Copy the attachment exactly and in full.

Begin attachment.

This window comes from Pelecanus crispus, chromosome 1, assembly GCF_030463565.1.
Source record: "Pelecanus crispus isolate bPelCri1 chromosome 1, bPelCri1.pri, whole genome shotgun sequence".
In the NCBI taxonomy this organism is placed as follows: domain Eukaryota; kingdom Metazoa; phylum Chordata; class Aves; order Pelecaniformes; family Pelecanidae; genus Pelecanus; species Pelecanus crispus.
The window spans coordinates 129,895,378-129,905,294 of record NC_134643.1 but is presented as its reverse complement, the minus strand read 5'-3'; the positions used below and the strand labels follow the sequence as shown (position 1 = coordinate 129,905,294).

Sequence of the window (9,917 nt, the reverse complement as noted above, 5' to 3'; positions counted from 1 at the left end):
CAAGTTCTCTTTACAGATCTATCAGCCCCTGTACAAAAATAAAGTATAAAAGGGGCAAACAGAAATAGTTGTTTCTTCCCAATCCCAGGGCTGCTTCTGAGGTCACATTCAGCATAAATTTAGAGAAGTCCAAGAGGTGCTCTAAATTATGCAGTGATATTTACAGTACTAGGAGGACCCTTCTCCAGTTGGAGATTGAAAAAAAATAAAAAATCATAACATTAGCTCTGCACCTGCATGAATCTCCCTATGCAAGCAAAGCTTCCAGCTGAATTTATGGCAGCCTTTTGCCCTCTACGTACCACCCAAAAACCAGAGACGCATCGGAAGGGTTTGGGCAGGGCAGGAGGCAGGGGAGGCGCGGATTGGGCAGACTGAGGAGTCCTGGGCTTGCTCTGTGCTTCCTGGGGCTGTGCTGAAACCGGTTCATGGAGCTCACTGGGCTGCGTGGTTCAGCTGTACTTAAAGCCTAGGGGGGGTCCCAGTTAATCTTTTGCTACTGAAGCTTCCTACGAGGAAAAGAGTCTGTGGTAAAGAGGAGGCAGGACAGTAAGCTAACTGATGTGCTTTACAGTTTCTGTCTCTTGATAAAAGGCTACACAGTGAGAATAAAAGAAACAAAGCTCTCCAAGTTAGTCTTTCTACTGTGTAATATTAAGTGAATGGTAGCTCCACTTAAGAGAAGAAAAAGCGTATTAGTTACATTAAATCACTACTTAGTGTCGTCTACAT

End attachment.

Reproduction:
This window comes from Pelecanus crispus, chromosome 1, assembly GCF_030463565.1.
Source record: "Pelecanus crispus isolate bPelCri1 chromosome 1, bPelCri1.pri, whole genome shotgun sequence".
In the NCBI taxonomy this organism is placed as follows: domain Eukaryota; kingdom Metazoa; phylum Chordata; class Aves; order Pelecaniformes; family Pelecanidae; genus Pelecanus; species Pelecanus crispus.
The window spans coordinates 129,895,378-129,905,294 of record NC_134643.1 but is presented as its reverse complement, the minus strand read 5'-3'; the positions used below and the strand labels follow the sequence as shown (position 1 = coordinate 129,905,294).

Sequence of the window (9,917 nt, the reverse complement as noted above, 5' to 3'; positions counted from 1 at the left end):
CAAGTTCTCTTTACAGATCTATCAGCCCCTGTACAAAAATAAAGTATAAAAGGGGCAAACAGAAATAGTTGTTTCTTCCCAATCCCAGGGCTGCTTCTGAGGTCACATTCAGCATAAATTTAGAGAAGTCCAAGAGGTGCTCTAAATTATGCAGTGATATTTACAGTACTAGGAGGACCCTTCTCCAGTTGGAGATTGAAAAAAAATAAAAAATCATAACATTAGCTCTGCACCTGCATGAATCTCCCTATGCAAGCAAAGCTTCCAGCTGAATTTATGGCAGCCTTTTGCCCTCTACGTACCACCCAAAAACCAGAGACGCATCGGAAGGGTTTGGGCAGGGCAGGAGGCAGGGGAGGCGCGGATTGGGCAGACTGAGGAGTCCTGGGCTTGCTCTGTGCTTCCTGGGGCTGTGCTGAAACCGGTTCATGGAGCTCACTGGGCTGCGTGGTTCAGCTGTACTTAAAGCCTAGGGGGGGTCCCAGTTAATCTTTTGCTACTGAAGCTTCCTACGAGGAAAAGAGTCTGTGGTAAAGAGGAGGCAGGACAGTAAGCTAACTGATGTGCTTTACAGTTTCTGTCTCTTGATAAAAGGCTACACAGTGAGAATAAAAGAAACAAAGCTCTCCAAGTTAGTCTTTCTACTGTGTAATATTAAGTGAATGGTAGCTCCACTTAAGAGAAGAAAAAGCGTATTAGTTACATTAAATCACTACTTAGTGTCGTCTACAT